6.5.6. Determine Aimpoints and Impact Points. The sixth step in the weaponeering phase is to determine the desired point of impact (DPI) or desired mean point of impact (DMPI). In choosing a point of attack, it is usually best, time permitting, to select more than one target element and weapon combination. This allows planners who may be resource or weather constrained to have greater flex-ibility. For conventional weapons, targets may be unitary targets, area targets, or linear targets. A unitary target may be a point (essentially without dimensions) or a geometric target (with dimensions). An area target consists of multiple unitary target elements. Buildings are treated as area targets unless a single building is considered the primary target. The target area is usually large with respect to the unitary elements assumed to be uniformly distributed in the target area. Area targets may be treated as unitary targets if weapons effects are considerably larger than that target area, or the circular error probable (CEP) is close to the target size, or a combination of the two. A linear target is a long, narrow target such as a road, rail line, or an airfield runway. Multiple DPIs or DMPIs should be used whenever the effective damage area (resulting from the combination of the weapon effective area and the CEP) is considerably less than the area of the target. In all other cases a single point of impact is sufficient. Runway interdiction is a spe-cial case, since the runway may have to be cut in more than one spot to prevent aircraft from tak-ing off.

    6.5.7. Evaluate Weapon Effectiveness . During this step, various aircraft, missiles, weapons, yields, heights of burst, fuzes, and delivery tactics are evaluated to determine the best combination to use against each individual target. In this step, the weaponeer uses appropriate methodology to deter-mine the solution to the problem. This solution is expressed as the probability of damage (Pd). Pd is used to express the statistical probability that a specified damage criteria can be met assuming the


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    probability of arrival. In a few cases, specific probabilities of damage to individual targets may be indicated by combatant or component command headquarters. Despite this fact, Pd is typically deter-mined by the target analyst. Specific recommendations for probabilities of damage for individual tar-gets are provided in various JMEMs. The data developed by the weaponeer are then given to target selection planners. This data should include the recommended weapons, fuzing, height of burst, as well as the computed damage level. Pd is not an end in itself and does not provide an adequate comparison between tar-gets. Pd must be used in conjunction with such factors as damage criteria and Pa. Damage criteria is a descriptive term (i. e., drop a bridge span, neutralize telecommunications function in HQ build-ing) depicting how you want to affect the target. Damage criteria can be incorporated with other factors. For example, the targeteer may find the available force could achieve a Pd of .70 against an aircraft parking area contain-ing 10 aircraft, or a Pd of .40 against an area containing 30 aircraft. Which target should be attacked? On the basis of Pd alone the target with a .70 Pd would be selected. If damage cri-teria is considered (for this example, the criteria equals the maximum number of aircraft), on the average, only seven aircraft would be killed in the first target area, while 12 would be killed in the second. Therefore, the second target area in the example above should be attacked if all other factors are equal. Although the weaponeer searches for the best combination of weapon and delivery sys-tem to recommend for use against a target, they must recognize that their first choice may not always be available due to logistical or operational considerations. Time permitting, the weap-oneer should develop an array of probabilities, using different combinations of systems, weapons, fuzes, etc to provide force application planners flexibility. Normally weaponeering is done with more generalized parameters at the force level and unit specific factors are taken into account by the executing unit.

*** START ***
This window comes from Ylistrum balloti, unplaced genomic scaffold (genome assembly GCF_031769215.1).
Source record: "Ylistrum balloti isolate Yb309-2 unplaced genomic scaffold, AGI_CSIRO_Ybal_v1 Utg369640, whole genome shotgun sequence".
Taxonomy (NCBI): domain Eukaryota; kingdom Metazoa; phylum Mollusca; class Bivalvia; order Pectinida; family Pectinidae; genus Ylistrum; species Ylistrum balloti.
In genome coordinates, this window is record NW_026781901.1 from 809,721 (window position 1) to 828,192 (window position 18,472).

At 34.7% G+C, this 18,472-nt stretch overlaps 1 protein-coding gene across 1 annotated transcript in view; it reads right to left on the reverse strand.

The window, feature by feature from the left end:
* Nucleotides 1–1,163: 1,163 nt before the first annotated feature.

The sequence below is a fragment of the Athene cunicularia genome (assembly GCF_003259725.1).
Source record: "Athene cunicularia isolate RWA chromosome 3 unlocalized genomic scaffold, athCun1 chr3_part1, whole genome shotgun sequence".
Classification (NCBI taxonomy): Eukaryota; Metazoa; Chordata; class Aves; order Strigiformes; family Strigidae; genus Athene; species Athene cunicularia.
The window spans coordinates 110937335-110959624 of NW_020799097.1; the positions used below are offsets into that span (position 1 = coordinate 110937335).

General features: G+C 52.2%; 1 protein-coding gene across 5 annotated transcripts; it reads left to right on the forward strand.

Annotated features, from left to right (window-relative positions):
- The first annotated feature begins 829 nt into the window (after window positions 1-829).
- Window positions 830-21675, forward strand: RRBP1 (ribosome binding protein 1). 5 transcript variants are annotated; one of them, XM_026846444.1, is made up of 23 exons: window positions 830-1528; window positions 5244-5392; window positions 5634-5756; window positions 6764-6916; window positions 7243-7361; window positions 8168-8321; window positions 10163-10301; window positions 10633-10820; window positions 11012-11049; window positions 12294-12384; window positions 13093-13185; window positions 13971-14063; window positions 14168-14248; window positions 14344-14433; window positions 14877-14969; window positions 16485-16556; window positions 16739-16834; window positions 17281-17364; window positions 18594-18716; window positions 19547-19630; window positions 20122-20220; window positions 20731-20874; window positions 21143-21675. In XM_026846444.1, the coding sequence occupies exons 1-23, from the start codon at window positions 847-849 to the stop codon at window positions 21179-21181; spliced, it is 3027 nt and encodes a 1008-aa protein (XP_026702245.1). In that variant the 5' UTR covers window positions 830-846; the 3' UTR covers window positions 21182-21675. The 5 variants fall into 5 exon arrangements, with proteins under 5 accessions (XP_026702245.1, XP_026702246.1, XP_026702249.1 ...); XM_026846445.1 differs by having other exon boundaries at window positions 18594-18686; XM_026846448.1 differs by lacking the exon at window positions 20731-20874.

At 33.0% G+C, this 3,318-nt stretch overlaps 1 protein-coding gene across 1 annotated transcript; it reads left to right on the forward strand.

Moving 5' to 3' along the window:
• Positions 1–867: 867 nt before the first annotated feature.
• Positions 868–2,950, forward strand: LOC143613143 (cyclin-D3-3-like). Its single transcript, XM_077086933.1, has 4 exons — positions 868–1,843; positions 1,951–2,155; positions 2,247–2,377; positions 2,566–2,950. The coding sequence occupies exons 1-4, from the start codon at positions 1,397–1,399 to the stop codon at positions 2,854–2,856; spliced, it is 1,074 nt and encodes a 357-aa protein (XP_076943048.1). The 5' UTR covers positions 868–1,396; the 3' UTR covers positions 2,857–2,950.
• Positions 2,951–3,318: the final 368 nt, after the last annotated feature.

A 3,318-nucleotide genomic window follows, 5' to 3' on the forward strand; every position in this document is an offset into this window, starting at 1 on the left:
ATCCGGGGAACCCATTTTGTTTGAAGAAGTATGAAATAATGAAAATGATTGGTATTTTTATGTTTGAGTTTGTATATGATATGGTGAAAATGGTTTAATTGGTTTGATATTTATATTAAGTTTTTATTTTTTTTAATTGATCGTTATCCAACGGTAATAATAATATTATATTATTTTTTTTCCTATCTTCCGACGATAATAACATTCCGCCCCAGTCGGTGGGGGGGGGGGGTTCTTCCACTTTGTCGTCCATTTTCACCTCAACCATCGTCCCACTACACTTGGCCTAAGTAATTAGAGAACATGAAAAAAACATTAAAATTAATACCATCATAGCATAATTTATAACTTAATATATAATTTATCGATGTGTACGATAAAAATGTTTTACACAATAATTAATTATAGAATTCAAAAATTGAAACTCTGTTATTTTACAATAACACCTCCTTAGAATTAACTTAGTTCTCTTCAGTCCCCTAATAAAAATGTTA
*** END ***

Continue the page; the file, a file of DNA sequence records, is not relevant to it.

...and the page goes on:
6.5.8. Prepare Preliminary Documentation . The targeteer must provide recommended options and supporting rationale to planners for use in force application planning decisions. Use of a work-sheet to collect and organize data for future use or reference is essential. Space should be available for target development, weaponeering, and force application data. The information should include the specific element or point of attack. This point may be specified in a simple textual description, by ref-erence to areas annotated on standard target materials, by reference to the grid provided on a Basic Target Graphic (BTG) or similar product, or by other agreed upon techniques. Precise target coordi-nates for the point of attack should also be provided. Use of precise coordinates can significantly improve delivery accuracy for nonvisual weapons employment. Target analysts should also recommend fuzes or fuze settings whenever unit level exper-tise or materials available are limited. When specific effects are required (i. e., arming and self- destruct times for mines), it is essential to provide such information to operational combat units preparing ordnance for the mission.

    6.5.9. Review Collection Requirements . After the development, weaponeering, and force selec-tion information is accumulated, gaps in the weaponeer's database can be identified. Collection requirements should be reviewed to determine if they will fill the gaps or will need modification, or whether new requirements should be established. 60



    AIR FORCE PAMPHLET 14- 210 Intelligence
    1 FEBRUARY 1998